President Donald Trump will spend his next 100 days trying to get things done that he once confidently predicted he would accomplish in his first 100 days in office.
The White House spent last week fending off unflattering critiques of Trump's first three months in the Oval Office, claiming he had racked up great achievements while also dismissing what it sees as an artificial milestone.
But the experience of the first 100 days has shown the enormity of the challenge Trump faces in enacting his proposed policies amid partisan acrimony in Washington, where Democratic opposition is determined to thwart him and Republican infighting persists.
The looming political fights of the next three months will test whether Trump has learned from his mistakes in the first 100 days and can find a way to exert his will over Congress.
Abroad, the President faces several deepening crises, most immediately the showdown with North Korea over its nuclear and missile programs.
The next 100 days will also see him venture overseas for the first time as President, and may begin to reveal exactly what he means when he talks about an "America First" foreign policy. Meanwhile, the world is watching to see whether Trump pulls America out of the Paris climate accord -- a decision that is expected within the next several weeks.
Trump geared up for the next chapter of his presidency on Saturday night, surrounding himself with adoring supporters in Pennsylvania, and conjuring up the spirit and fury of his 2016 election campaign, by bashing Washington elites and the media.
"Their priorities are not my priorities and not your priorities," Trump told the crowd in Harrisburg. "If the media's job is to be honest and tell the truth, the media deserves a very, very big fat failing grade."
The remarks were a clear sign that the President intends to leverage the support of his loyal political base against the Washington establishment in an effort to kickstart his stalled agenda. There does not seem to be any imminent plan being developed to reach out to his critics and broaden his appeal.
The President's most immediate problem is over Obamacare: He must find a way to pilot the repeal bill, which remains in limbo, neither alive nor dead, through the House of Representatives. The failure to realize his number one campaign promise during the first 100 days dealt a humiliating blow to Trump and raised questions about his presidential authority.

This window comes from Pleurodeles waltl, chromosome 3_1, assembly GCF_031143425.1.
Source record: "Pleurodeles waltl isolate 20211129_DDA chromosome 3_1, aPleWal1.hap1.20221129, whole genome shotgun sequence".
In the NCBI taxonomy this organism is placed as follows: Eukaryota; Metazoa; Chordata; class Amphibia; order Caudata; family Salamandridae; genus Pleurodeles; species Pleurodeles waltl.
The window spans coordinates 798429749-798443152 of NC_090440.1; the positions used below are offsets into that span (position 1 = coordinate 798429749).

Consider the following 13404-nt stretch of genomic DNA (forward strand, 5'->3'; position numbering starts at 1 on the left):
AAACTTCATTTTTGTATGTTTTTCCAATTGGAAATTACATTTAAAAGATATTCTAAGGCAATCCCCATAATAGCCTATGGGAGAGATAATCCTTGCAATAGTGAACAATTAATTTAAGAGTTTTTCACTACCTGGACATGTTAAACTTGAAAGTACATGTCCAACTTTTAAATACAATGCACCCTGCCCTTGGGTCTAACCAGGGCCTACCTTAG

The White House has repeatedly predicted in recent days that a vote on the legislation is imminent, but continued wrangling between conservatives and Republican moderates on the bill is delaying its passage.
But the House vote will only be the first hurdle for the bill, with the Senate expected to fundamentally change the legislation which Trump says must cut premiums and broaden access, but which a Congressional Budget Office report found would deprive millions of people of coverage. And even if the White House can record a political win by passing the bill, Trump will likely be saddled with the blame if Americans come to believe that the new disruption in the health care industry costs them money or access to insurance.
Fighting the Republican Congress
The health care fight has revealed an unexpected characteristic of Trump's Washington. Primary opposition to the President has not come from Democrats, who were expected to form a roadblock to the White House, but from his own party. And unless Trump can find a way to mobilize the Republican monopoly on power on Capitol Hill, the next 100 days could be as barren as his first 100 in terms of significant legislation.
"I think the rules in Congress, and in particular the rules in the Senate, are unbelievably archaic and slow-moving and, in many cases, unfair," Trump said Sunday on CBS's "Face the Nation."
"In many cases, you're forced to make deals that are not the deal you'd make. You'd make a much different kind of a deal. You're forced into situations that you hate to be forced into."
Still, House Speaker Paul Ryan is insisting that despite a turbulent and unproductive start, Republicans will come together to pass Trump's agenda.